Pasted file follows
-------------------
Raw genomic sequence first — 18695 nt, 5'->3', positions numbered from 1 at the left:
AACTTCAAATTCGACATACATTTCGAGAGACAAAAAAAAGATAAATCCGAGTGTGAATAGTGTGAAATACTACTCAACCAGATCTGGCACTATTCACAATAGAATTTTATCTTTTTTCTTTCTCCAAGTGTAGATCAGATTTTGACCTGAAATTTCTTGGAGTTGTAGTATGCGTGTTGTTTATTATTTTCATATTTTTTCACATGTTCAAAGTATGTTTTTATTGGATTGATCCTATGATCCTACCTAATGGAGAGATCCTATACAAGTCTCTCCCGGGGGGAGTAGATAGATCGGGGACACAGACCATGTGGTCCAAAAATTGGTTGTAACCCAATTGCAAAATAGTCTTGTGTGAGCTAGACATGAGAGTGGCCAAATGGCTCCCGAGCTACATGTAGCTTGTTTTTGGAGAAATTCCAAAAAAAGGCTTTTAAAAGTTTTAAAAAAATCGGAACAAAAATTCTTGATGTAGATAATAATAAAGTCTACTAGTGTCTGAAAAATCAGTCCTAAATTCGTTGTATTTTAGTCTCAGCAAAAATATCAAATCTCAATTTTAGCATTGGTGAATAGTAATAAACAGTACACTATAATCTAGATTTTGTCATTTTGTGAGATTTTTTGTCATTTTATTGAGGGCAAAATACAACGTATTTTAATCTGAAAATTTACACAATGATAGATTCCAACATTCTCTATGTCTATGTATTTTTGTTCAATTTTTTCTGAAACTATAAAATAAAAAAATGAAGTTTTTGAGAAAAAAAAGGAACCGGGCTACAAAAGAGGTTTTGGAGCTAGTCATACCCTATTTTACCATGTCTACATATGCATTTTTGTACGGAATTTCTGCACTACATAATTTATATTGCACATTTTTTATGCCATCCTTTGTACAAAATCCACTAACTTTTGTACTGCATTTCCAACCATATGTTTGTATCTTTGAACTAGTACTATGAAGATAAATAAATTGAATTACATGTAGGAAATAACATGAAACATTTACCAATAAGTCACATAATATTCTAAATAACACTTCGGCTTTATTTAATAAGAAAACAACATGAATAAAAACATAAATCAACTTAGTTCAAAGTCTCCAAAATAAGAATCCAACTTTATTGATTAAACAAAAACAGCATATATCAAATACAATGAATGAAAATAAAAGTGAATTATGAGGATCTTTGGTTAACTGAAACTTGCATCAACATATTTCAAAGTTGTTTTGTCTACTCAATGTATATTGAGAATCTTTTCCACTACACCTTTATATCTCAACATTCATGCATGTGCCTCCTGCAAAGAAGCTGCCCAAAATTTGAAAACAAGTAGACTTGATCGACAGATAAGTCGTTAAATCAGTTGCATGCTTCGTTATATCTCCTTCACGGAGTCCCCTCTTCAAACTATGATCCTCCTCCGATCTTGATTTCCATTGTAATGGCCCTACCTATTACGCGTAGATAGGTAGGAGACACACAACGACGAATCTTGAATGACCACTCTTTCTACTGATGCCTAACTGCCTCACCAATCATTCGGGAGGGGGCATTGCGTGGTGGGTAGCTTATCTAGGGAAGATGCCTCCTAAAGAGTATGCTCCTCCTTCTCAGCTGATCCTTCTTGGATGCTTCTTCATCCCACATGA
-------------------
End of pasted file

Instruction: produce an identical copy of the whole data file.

Raw genomic sequence first — 18695 nt, 5'->3', positions numbered from 1 at the left:
AACTTCAAATTCGACATACATTTCGAGAGACAAAAAAAAGATAAATCCGAGTGTGAATAGTGTGAAATACTACTCAACCAGATCTGGCACTATTCACAATAGAATTTTATCTTTTTTCTTTCTCCAAGTGTAGATCAGATTTTGACCTGAAATTTCTTGGAGTTGTAGTATGCGTGTTGTTTATTATTTTCATATTTTTTCACATGTTCAAAGTATGTTTTTATTGGATTGATCCTATGATCCTACCTAATGGAGAGATCCTATACAAGTCTCTCCCGGGGGGAGTAGATAGATCGGGGACACAGACCATGTGGTCCAAAAATTGGTTGTAACCCAATTGCAAAATAGTCTTGTGTGAGCTAGACATGAGAGTGGCCAAATGGCTCCCGAGCTACATGTAGCTTGTTTTTGGAGAAATTCCAAAAAAAGGCTTTTAAAAGTTTTAAAAAAATCGGAACAAAAATTCTTGATGTAGATAATAATAAAGTCTACTAGTGTCTGAAAAATCAGTCCTAAATTCGTTGTATTTTAGTCTCAGCAAAAATATCAAATCTCAATTTTAGCATTGGTGAATAGTAATAAACAGTACACTATAATCTAGATTTTGTCATTTTGTGAGATTTTTTGTCATTTTATTGAGGGCAAAATACAACGTATTTTAATCTGAAAATTTACACAATGATAGATTCCAACATTCTCTATGTCTATGTATTTTTGTTCAATTTTTTCTGAAACTATAAAATAAAAAAATGAAGTTTTTGAGAAAAAAAAGGAACCGGGCTACAAAAGAGGTTTTGGAGCTAGTCATACCCTATTTTACCATGTCTACATATGCATTTTTGTACGGAATTTCTGCACTACATAATTTATATTGCACATTTTTTATGCCATCCTTTGTACAAAATCCACTAACTTTTGTACTGCATTTCCAACCATATGTTTGTATCTTTGAACTAGTACTATGAAGATAAATAAATTGAATTACATGTAGGAAATAACATGAAACATTTACCAATAAGTCACATAATATTCTAAATAACACTTCGGCTTTATTTAATAAGAAAACAACATGAATAAAAACATAAATCAACTTAGTTCAAAGTCTCCAAAATAAGAATCCAACTTTATTGATTAAACAAAAACAGCATATATCAAATACAATGAATGAAAATAAAAGTGAATTATGAGGATCTTTGGTTAACTGAAACTTGCATCAACATATTTCAAAGTTGTTTTGTCTACTCAATGTATATTGAGAATCTTTTCCACTACACCTTTATATCTCAACATTCATGCATGTGCCTCCTGCAAAGAAGCTGCCCAAAATTTGAAAACAAGTAGACTTGATCGACAGATAAGTCGTTAAATCAGTTGCATGCTTCGTTATATCTCCTTCACGGAGTCCCCTCTTCAAACTATGATCCTCCTCCGATCTTGATTTCCATTGTAATGGCCCTACCTATTACGCGTAGATAGGTAGGAGACACACAACGACGAATCTTGAATGACCACTCTTTCTACTGATGCCTAACTGCCTCACCAATCATTCGGGAGGGGGCATTGCGTGGTGGGTAGCTTATCTAGGGAAGATGCCTCCTAAAGAGTATGCTCCTCCTTCTCAGCTGATCCTTCTTGGATGCTTCTTCATCCCACATGA